Life Insurers Lost $32 Billion in Capital in 2008 (Update2)
By Andrew Frye
March 17, 2009
March 16 (Bloomberg) -- U.S. life insurers, a group led by MetLife Inc. and Prudential Financial Inc., reported a $32 billion decline in statutory capital in 2008 as investments fell, Moody's Investors Service said.
Capital and surplus declined 13 percent to $208.6 billion from $240.6 billion, Scott Robinson, a vice president at Moody's, said in a research note today. Most carriers face "quite limited" options for replacing capital, and some may stop selling certain types of policies to conserve funds, Robinson said, without identifying the firms.
Life insurers have turned to the government with requests for capital injections after losses on corporate debt, commercial mortgages and subprime securities sapped funds. No. 1 MetLife said this month it may be selected for a Treasury capital infusion, while No. 2 Prudential and Hartford Financial Services Group Inc. await replies from the U.S. on aid applications filed last year.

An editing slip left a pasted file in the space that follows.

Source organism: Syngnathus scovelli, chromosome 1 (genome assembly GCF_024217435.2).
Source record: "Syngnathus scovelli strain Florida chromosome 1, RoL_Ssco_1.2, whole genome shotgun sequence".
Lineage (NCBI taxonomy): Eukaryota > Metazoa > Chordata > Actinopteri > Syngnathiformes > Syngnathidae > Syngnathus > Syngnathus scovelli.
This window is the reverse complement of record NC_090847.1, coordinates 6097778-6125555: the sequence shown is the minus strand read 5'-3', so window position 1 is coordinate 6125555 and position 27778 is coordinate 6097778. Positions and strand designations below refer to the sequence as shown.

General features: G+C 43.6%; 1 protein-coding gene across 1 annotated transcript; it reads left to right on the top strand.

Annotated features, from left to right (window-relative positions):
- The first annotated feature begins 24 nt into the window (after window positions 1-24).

"Managements struggling to maintain capital ratios and fight the perception of financial weakness may face an erosion of their brands and market presences," Robinson said. The dip in capital "would have been much deeper" if not for a loosening of reserve requirements by state regulators and injections at the life insurance subsidiaries of American International Group Inc., which was bailed out by the U.S. government, Robinson said.
MetLife has dropped 66 percent in six months of New York trading, while Newark, New Jersey-based Prudential has fallen 76 percent and Hartford has plummeted 89 percent. New York-based AIG, once the world's biggest insurer, is down 78 percent.
Life insurers have cut dividends, curbed share buybacks and slashed jobs to conserve funds. Prudential and Hartford, based in the Connecticut city of the same name, reported losses of more than $1.5 billion each in the second half. MetLife posted a profit $1.6 billion in the same period as hedges cushioned against asset declines.
MetLife and Prudential had their credit ratings downgraded by Standard & Poor's last month, while Hartford was cut by the firm three times since Feb. 9.
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